By using a drawing mechanic instead of the typical IGOUGO format, WAW: AC keeps both players on their toes.  One cannot be content to simply sit back with a plan for the next turn based on the expected limitations of your opponent’s units.  Instead, the players must work out their strategies based on how their units activate, along with who is activating on the other side.  One turn may see a streak of good luck as one side draws their formations one after another, but then the next turn it goes back to a mixture of activations.  Some units even have multiple formation markers, an easy way to show better training without adding more rules.

As the (possible) alternating back and forth of unit formations resembles many miniature game systems, so does the combat system.  Eschewing the common combat results table, the World at War system uses a bucket of d6 type combat mechanic.  The attacker rolls a bunch of six siders, looking for specific target numbers, while the defender rolls their own d6 in an attempt to negate the attacker’s dice.  Every attacking die that scores that is not negated counts as a hit.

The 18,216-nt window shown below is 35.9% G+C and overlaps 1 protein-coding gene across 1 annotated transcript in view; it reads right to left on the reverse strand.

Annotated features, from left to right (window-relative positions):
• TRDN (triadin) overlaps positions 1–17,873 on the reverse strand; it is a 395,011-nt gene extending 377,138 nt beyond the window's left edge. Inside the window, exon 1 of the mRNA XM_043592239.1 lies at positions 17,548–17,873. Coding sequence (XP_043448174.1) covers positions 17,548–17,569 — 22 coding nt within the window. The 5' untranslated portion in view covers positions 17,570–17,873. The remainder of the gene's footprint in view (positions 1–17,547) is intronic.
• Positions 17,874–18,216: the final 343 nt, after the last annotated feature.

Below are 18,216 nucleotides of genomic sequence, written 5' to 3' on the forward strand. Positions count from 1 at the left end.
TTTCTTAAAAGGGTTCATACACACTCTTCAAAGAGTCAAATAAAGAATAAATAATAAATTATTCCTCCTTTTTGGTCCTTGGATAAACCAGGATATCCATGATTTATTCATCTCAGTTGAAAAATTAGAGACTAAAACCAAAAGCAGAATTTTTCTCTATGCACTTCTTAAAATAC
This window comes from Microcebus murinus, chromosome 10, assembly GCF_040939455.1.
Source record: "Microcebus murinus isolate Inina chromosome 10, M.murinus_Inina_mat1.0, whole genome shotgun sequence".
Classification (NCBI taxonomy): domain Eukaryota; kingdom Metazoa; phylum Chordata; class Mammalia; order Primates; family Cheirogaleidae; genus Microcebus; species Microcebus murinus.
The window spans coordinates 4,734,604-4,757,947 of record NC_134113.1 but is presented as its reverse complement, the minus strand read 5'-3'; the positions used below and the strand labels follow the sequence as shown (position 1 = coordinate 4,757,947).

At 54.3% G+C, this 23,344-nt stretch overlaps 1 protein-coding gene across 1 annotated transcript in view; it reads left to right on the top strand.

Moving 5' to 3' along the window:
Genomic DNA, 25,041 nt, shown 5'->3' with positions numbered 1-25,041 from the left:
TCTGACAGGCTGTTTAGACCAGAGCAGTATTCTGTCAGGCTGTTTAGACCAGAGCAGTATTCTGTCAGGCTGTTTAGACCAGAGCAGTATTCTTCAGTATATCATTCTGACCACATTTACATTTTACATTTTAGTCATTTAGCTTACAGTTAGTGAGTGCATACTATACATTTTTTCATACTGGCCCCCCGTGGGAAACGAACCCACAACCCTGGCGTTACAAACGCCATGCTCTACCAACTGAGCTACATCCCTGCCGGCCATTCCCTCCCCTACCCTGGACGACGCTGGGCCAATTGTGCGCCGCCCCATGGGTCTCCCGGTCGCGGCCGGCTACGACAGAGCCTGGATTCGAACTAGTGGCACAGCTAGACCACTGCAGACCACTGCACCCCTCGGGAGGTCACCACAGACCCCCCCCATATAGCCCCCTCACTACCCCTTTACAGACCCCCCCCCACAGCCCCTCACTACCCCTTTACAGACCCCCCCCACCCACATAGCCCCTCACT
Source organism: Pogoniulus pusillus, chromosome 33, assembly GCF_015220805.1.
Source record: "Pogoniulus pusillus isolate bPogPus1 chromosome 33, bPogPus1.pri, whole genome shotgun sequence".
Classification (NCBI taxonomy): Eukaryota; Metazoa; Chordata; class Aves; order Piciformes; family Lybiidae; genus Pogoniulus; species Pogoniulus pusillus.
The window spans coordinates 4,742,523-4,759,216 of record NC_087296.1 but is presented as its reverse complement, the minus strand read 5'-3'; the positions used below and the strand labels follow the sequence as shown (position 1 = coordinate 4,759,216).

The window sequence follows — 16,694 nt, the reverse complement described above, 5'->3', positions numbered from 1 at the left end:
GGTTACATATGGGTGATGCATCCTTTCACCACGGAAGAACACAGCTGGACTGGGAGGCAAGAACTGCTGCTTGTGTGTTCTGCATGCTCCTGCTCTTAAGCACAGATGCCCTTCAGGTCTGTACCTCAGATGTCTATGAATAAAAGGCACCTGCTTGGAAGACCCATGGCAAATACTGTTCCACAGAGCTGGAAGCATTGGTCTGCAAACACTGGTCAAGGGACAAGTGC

All the combat numbers are present on the counters themselves, so a quick glance will yield how many hexes a T-72 can use its AP attack, or its HE attack, how many dice get thrown for such an attack, what you’re looking for to roll, and if attacked how many dice it gets to roll to save.  At first the counters may appear to be too crowded, with these various colored numbers and superscripts, but after the first game one will fully appreciate how helpful is the layout.

The core system may be centered on tanks and infantry , but the modern battlefield consists of multiple types of artillery, various forms of air support, electronic warfare, and more. WAW: AC handles all of these, and manages to do so without much complexity.

Opening of the first scenario.  Police cruisers versus APCs...this will not end well.

Opening of the first scenario. Police cruisers versus APCs…this will not end well.